F1: Verstappen ready to fight for titles - Horner

By Chris Medland | RACER magazine and RACER.com F1 correspondent

1y ago


Red Bull team principal Christian Horner is confident Max Verstappen is ready to fight for the drivers’ championship if given the car to do so.

Verstappen won the fifth race of his Formula 1 career in Mexico on Sunday, comfortably beating Sebastian Vettel and Kimi Raikkonen for his second win of the season. Despite four wins this season, Red Bull has been unable to match the consistency of Mercedes and Ferrari.


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But Horner says Verstappen is “absolutely” ready for a title challenge if the Honda-powered Red Bull is competitive enough next season.

“I think it’s all part of his growth with experience,” Horner said. “He went through a tough path in the beginning of the year. But really, since Montreal, he’s doing some incredible races and yeah I think with experience that was really the only missing piece. All drivers make mistakes, you see that up and down the paddock. It’s what you learn from them.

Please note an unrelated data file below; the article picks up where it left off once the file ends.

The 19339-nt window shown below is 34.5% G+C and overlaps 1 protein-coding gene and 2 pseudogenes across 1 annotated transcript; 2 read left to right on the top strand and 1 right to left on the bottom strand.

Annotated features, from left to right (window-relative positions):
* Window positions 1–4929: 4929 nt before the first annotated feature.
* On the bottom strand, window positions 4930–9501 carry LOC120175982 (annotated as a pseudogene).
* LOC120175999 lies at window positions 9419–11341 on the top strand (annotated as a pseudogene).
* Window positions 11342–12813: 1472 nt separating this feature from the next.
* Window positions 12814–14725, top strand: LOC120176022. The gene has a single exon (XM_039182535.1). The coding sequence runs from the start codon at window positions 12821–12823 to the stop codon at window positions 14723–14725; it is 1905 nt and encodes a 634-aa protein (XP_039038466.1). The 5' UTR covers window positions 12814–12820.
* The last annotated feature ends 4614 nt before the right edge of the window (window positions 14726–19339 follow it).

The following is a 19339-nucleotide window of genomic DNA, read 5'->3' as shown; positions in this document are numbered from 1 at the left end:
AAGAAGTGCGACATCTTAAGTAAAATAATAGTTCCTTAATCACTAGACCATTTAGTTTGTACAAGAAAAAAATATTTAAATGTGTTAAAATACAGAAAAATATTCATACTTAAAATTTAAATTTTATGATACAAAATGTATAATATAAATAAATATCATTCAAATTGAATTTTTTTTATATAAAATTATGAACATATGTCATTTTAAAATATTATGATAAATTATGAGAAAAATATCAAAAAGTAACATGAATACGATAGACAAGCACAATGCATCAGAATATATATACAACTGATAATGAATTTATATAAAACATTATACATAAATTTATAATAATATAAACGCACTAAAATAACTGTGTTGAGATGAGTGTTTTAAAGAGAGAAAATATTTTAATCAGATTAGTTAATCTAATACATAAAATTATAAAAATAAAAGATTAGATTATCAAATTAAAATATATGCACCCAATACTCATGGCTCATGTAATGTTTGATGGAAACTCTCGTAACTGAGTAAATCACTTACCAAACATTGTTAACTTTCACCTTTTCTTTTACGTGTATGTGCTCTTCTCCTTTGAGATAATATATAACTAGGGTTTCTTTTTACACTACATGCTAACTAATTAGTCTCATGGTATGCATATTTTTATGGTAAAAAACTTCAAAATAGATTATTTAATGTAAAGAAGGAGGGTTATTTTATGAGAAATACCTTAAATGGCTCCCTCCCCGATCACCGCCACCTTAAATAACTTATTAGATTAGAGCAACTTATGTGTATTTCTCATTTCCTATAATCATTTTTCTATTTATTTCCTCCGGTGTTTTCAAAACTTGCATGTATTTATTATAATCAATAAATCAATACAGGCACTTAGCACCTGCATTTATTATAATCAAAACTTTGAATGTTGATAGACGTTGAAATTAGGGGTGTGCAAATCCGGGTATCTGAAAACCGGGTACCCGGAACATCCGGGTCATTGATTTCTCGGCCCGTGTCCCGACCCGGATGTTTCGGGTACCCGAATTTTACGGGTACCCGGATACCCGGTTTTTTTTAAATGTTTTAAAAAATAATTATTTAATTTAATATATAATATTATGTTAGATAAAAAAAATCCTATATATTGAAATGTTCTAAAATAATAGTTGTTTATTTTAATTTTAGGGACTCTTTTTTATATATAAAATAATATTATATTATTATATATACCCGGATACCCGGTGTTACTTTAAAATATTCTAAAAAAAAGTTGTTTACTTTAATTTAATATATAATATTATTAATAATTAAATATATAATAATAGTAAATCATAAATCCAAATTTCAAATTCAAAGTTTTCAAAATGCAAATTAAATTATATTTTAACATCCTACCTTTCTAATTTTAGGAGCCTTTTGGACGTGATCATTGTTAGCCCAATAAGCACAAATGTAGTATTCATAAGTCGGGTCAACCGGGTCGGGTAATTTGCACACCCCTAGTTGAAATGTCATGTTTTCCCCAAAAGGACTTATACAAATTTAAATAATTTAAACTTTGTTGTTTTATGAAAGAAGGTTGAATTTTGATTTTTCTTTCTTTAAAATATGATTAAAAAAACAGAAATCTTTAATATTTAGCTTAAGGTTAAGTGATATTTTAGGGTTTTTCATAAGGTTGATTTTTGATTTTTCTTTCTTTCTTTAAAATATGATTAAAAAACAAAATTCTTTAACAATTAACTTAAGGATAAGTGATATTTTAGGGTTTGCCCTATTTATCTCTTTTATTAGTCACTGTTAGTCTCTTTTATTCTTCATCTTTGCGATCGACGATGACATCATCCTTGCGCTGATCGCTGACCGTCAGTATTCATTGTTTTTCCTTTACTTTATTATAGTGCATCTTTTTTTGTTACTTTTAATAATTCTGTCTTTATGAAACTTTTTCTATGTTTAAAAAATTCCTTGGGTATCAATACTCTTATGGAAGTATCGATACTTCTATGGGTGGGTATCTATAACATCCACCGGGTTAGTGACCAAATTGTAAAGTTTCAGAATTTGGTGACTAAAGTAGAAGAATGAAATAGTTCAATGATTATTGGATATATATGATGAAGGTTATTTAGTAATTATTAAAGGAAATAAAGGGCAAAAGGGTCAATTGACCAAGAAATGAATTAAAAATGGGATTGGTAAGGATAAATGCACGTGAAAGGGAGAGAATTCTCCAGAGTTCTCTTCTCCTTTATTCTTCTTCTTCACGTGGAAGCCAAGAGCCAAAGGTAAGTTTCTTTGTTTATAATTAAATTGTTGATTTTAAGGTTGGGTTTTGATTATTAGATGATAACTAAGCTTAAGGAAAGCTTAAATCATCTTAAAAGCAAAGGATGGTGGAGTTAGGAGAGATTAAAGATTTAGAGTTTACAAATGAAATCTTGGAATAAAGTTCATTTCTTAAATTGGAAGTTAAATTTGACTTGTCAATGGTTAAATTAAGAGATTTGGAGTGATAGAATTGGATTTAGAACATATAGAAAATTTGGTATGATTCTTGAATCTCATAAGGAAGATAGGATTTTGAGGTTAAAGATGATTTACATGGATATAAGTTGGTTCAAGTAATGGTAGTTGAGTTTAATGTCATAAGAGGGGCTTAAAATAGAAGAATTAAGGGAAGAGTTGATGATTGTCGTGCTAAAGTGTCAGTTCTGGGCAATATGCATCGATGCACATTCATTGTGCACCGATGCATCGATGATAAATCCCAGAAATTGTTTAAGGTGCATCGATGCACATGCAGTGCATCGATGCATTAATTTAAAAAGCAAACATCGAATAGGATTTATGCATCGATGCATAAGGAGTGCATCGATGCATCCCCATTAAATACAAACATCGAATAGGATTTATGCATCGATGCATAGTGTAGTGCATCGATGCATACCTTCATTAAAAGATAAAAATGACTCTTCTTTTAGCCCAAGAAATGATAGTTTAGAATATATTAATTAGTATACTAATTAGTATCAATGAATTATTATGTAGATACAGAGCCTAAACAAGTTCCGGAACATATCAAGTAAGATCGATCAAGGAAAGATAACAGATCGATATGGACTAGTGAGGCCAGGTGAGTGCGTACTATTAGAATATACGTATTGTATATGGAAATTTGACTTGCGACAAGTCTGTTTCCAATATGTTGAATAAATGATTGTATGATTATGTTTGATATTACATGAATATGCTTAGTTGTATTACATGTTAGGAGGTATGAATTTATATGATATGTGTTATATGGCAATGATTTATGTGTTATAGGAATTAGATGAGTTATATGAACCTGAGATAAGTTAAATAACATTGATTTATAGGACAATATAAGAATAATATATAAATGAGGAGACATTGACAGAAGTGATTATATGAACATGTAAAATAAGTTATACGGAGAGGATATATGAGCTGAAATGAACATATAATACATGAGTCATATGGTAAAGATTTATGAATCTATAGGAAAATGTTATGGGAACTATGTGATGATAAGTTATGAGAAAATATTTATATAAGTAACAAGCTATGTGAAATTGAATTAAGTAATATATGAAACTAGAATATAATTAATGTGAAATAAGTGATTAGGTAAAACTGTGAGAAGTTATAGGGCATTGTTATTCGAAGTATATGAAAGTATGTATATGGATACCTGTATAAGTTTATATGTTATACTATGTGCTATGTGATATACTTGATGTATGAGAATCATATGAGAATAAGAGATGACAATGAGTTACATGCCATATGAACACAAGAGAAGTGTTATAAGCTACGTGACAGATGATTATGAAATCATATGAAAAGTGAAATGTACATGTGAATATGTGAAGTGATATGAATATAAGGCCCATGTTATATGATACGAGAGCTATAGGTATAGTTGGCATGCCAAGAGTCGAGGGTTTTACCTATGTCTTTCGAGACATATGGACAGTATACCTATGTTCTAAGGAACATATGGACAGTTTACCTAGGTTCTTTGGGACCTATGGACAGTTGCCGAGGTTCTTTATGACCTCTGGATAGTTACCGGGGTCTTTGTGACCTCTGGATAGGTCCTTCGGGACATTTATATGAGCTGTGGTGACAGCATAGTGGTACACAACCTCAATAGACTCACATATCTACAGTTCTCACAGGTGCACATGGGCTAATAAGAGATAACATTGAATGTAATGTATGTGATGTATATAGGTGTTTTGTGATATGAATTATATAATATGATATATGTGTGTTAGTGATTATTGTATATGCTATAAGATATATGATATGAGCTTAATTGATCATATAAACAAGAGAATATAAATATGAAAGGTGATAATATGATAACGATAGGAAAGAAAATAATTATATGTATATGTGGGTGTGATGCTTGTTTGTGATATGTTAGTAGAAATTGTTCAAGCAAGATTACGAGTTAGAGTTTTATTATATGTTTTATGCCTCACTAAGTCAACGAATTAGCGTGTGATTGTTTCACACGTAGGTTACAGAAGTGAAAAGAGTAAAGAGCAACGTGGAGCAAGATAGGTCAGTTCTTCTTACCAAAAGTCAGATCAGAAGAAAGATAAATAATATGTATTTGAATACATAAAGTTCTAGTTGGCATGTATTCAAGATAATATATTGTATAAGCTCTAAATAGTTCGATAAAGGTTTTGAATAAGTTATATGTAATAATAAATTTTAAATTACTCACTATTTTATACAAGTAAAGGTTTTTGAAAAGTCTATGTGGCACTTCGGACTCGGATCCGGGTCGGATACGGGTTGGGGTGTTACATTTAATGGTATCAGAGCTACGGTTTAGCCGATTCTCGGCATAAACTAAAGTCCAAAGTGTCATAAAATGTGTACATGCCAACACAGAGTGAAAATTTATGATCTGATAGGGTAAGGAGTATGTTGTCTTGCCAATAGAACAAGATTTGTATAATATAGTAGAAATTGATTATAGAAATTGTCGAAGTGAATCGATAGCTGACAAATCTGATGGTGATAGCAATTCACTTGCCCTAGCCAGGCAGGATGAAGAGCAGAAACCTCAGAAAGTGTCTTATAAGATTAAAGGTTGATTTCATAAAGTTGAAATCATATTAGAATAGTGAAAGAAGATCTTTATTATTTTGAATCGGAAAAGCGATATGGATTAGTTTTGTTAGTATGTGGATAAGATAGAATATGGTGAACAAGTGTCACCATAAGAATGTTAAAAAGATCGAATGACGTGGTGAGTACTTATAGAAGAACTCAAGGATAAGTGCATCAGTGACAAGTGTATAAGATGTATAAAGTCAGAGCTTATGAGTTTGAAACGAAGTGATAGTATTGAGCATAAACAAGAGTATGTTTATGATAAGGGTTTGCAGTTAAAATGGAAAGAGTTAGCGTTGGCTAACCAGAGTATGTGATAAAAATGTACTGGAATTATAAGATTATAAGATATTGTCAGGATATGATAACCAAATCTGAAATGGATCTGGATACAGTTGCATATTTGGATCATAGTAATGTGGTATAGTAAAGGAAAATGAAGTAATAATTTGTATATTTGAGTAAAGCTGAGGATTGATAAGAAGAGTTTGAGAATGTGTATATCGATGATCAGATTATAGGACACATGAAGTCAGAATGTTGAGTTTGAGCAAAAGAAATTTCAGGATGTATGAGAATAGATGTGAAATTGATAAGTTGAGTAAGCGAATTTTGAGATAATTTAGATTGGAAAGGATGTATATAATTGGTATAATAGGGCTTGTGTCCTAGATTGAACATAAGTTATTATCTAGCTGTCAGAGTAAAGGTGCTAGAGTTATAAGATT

“You’ve seen [in Mexico], if we’ve had an engine that is anywhere near the ballpark of our opponents, then we’ve got a strong enough team and strong enough driver package to take the fight to them.

“We’re obviously hopeful that the Honda, with the progress they’re making, will put us into a situation where we’re more regularly able to compete.”

Describing Verstappen’s drive as potentially his most impressive victory to date, Horner also says Renault deserves plaudits for how strong its power unit was in Mexico.

“Credit where credit is due. Renault have provided us with an engine in these conditions that is competitive with our opponents. That has enabled us to go head to head, lock out the front row, pole position, second position, front row of the grid, and win the grand prix in a dominant fashion.

“Theoretically we should have had a one/two. The altitude of the circuit obviously does constrain some of our rivals, and it puts Renault into a window where they are competitive. Which is why we put an awful lot of focus into [Mexico], taking the penalties to get another B spec into the pool to have.”



While studying Sports Journalism at the University of Central Lancashire, Chris managed to talk his way into working at the British Grand Prix in 2008 and was retained for three years before joining ESPN F1 as Assistant Editor. After three years at ESPN, a spell as F1 Editor at Crash Media Group was followed by the major task of launching F1i.com’s English-language website and running it as Editor. Present at every race since the start of 2014, he has continued building his freelance portfolio, working with international titles. As well as writing for RACER, he contributes to BBC 5Live and Sky Sports in the UK as well as working with titles in Japan and the Middle East.

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